The first ever United Nations (UN) High-level Meeting (HLM) on Universal Health Coverage (UHC) took place on the 23rd September 2019 in New York.
Heads of state, political leaders, policy-makers, health advocates and universal health coverage champions from around the world discussed how countries can move towards achieving UHC.
Universal health coverage means all people have access to the health care they need, when and where they need it, without facing financial hardship.
The 2019 High-level Meeting presented the global cancer community with a unique opportunity to help secure political commitments that prioritise UHC in national agendas and to advocate for the inclusion of cancer services.
The first United Nations (UN) high-level meeting on Universal Health Coverage (UHC) in New York ended with the adoption of a political declaration that represents a significant milestone for global health.
The political declaration “Universal health coverage: moving together to build a healthier world(link is external)” sets out a high-level framework for the development and implementation of national UHC plans with the engagement of civil society organisations and other stakeholders. The adoption of the political declaration is an important milestone for the global health community as it shows the commitment of member states to the implementation of UHC by 2030.
Read more about the political declaration on Universal Health Coverage.
UHC cannot be achieved if cancer as the second leading cause of mortality globally is left out and if the needs of existing and future cancer patients are not addressed in national UHC actions.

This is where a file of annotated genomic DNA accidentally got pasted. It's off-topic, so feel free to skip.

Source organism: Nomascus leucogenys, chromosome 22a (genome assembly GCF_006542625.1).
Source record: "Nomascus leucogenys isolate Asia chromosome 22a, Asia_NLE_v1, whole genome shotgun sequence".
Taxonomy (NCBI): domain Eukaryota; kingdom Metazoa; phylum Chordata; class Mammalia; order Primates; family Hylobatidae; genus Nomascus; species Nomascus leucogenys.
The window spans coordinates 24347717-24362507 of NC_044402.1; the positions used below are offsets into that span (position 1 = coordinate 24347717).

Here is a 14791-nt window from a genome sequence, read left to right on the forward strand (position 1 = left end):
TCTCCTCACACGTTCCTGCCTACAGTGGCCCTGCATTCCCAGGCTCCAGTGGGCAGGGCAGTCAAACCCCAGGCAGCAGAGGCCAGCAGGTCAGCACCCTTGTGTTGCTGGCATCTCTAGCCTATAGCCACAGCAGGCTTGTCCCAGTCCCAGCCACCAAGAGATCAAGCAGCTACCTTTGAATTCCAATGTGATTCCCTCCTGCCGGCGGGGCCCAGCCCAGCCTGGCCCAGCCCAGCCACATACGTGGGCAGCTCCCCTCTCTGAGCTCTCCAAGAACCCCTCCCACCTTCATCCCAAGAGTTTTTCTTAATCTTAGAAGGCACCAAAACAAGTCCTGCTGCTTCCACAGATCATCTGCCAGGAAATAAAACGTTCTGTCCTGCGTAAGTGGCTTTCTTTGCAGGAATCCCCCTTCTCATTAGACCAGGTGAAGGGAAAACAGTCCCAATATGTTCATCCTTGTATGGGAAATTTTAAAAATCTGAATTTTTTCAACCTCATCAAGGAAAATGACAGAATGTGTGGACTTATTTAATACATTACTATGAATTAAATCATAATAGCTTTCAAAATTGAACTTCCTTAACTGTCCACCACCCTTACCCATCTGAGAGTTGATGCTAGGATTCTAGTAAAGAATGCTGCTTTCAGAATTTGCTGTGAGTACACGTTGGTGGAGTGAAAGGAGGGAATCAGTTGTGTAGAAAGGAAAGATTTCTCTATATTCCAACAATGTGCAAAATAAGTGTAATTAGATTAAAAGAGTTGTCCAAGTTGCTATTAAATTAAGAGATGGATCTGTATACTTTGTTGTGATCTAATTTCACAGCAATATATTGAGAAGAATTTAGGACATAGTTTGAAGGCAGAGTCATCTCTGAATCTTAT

Efforts to achieve UHC must therefore include key measures to address the growing global cancer burden. The 2017 cancer resolution and the calls for action on cervical cancer elimination and childhood cancer by WHO support that perspective and are important milestones in the journey toward UHC.
Implementing UHC presents several opportunities to advance cancer control globally as well as a number of challenges.
UICC has followed the negociations of the political declaration and has provided input on cancer control aspects throughout the process. For example, during the interactive stakeholder hearing in April 2019 in New York, during the World Health Assembly in May 2019 in Geneva and during the political negotiations from June to August 2019 in New York. Throughout this process UICC requested feedback from its members to help shape our position and priorities.
One of the major challenges so far has been addressing the misconception that cancer is too costly or complex for many countries to include within their UHC packages. It is important for cancer advocates to use the growing body of evidence about the burden of cancer for a country’s economy as well as cost-effective interventions to make the case for addressing some of the most common cancer types globally. Linking core investments for cancer and NCD services within the framework of UHC has been a priority for UICC’s advocacy work.
On 24th September UICC co-hosted a side-event to the HLM. It was a luncheon and roundtable discussion on cervical cancer elimination at the American Cancer Society’s Hope Lodge.
There are a large number of resources available on UHC and what it means for cancer and NCDs, the list below highlights a couple of key locations where you can find out more: